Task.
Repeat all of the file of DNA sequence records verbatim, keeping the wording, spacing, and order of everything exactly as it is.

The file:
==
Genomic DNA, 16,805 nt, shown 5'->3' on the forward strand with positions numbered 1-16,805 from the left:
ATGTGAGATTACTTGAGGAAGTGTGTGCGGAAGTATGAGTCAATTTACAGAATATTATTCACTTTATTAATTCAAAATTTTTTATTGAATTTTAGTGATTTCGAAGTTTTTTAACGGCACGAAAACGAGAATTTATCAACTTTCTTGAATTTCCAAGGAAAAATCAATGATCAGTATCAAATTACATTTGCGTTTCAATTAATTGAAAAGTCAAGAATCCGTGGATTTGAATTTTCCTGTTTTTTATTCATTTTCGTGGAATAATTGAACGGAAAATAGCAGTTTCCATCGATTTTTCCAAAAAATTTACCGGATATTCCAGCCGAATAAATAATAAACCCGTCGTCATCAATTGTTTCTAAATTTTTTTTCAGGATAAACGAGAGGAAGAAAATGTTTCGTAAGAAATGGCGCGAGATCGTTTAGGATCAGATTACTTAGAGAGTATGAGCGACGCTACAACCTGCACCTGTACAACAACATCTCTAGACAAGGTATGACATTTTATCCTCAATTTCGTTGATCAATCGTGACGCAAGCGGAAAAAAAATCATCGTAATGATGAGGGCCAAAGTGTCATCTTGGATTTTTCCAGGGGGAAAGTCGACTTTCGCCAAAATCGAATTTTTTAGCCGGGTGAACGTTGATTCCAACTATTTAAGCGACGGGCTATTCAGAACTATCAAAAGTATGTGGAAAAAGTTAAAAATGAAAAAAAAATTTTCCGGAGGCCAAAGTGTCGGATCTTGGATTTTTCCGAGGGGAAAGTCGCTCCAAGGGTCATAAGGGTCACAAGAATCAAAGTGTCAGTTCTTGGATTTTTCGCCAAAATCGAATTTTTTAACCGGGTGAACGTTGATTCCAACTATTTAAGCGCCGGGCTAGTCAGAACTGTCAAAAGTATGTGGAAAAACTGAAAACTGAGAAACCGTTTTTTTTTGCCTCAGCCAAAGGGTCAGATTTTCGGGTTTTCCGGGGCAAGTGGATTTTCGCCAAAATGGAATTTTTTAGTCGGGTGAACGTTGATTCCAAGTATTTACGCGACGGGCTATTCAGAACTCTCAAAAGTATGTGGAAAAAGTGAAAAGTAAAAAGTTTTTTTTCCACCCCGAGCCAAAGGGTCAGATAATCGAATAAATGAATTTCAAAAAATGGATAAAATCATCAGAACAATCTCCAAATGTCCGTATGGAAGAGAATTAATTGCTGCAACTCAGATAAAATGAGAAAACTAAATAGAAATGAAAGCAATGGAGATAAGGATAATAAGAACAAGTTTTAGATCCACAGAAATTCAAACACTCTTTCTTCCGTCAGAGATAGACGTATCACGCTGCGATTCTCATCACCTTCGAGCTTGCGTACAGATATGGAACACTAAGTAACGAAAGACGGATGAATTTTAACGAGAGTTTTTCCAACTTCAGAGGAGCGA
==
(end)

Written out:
Genomic DNA, 16,805 nt, shown 5'->3' on the forward strand with positions numbered 1-16,805 from the left:
ATGTGAGATTACTTGAGGAAGTGTGTGCGGAAGTATGAGTCAATTTACAGAATATTATTCACTTTATTAATTCAAAATTTTTTATTGAATTTTAGTGATTTCGAAGTTTTTTAACGGCACGAAAACGAGAATTTATCAACTTTCTTGAATTTCCAAGGAAAAATCAATGATCAGTATCAAATTACATTTGCGTTTCAATTAATTGAAAAGTCAAGAATCCGTGGATTTGAATTTTCCTGTTTTTTATTCATTTTCGTGGAATAATTGAACGGAAAATAGCAGTTTCCATCGATTTTTCCAAAAAATTTACCGGATATTCCAGCCGAATAAATAATAAACCCGTCGTCATCAATTGTTTCTAAATTTTTTTTCAGGATAAACGAGAGGAAGAAAATGTTTCGTAAGAAATGGCGCGAGATCGTTTAGGATCAGATTACTTAGAGAGTATGAGCGACGCTACAACCTGCACCTGTACAACAACATCTCTAGACAAGGTATGACATTTTATCCTCAATTTCGTTGATCAATCGTGACGCAAGCGGAAAAAAAATCATCGTAATGATGAGGGCCAAAGTGTCATCTTGGATTTTTCCAGGGGGAAAGTCGACTTTCGCCAAAATCGAATTTTTTAGCCGGGTGAACGTTGATTCCAACTATTTAAGCGACGGGCTATTCAGAACTATCAAAAGTATGTGGAAAAAGTTAAAAATGAAAAAAAAATTTTCCGGAGGCCAAAGTGTCGGATCTTGGATTTTTCCGAGGGGAAAGTCGCTCCAAGGGTCATAAGGGTCACAAGAATCAAAGTGTCAGTTCTTGGATTTTTCGCCAAAATCGAATTTTTTAACCGGGTGAACGTTGATTCCAACTATTTAAGCGCCGGGCTAGTCAGAACTGTCAAAAGTATGTGGAAAAACTGAAAACTGAGAAACCGTTTTTTTTTGCCTCAGCCAAAGGGTCAGATTTTCGGGTTTTCCGGGGCAAGTGGATTTTCGCCAAAATGGAATTTTTTAGTCGGGTGAACGTTGATTCCAAGTATTTACGCGACGGGCTATTCAGAACTCTCAAAAGTATGTGGAAAAAGTGAAAAGTAAAAAGTTTTTTTTCCACCCCGAGCCAAAGGGTCAGATAATCGAATAAATGAATTTCAAAAAATGGATAAAATCATCAGAACAATCTCCAAATGTCCGTATGGAAGAGAATTAATTGCTGCAACTCAGATAAAATGAGAAAACTAAATAGAAATGAAAGCAATGGAGATAAGGATAATAAGAACAAGTTTTAGATCCACAGAAATTCAAACACTCTTTCTTCCGTCAGAGATAGACGTATCACGCTGCGATTCTCATCACCTTCGAGCTTGCGTACAGATATGGAACACTAAGTAACGAAAGACGGATGAATTTTAACGAGAGTTTTTCCAACTTCAGAGGAGCGA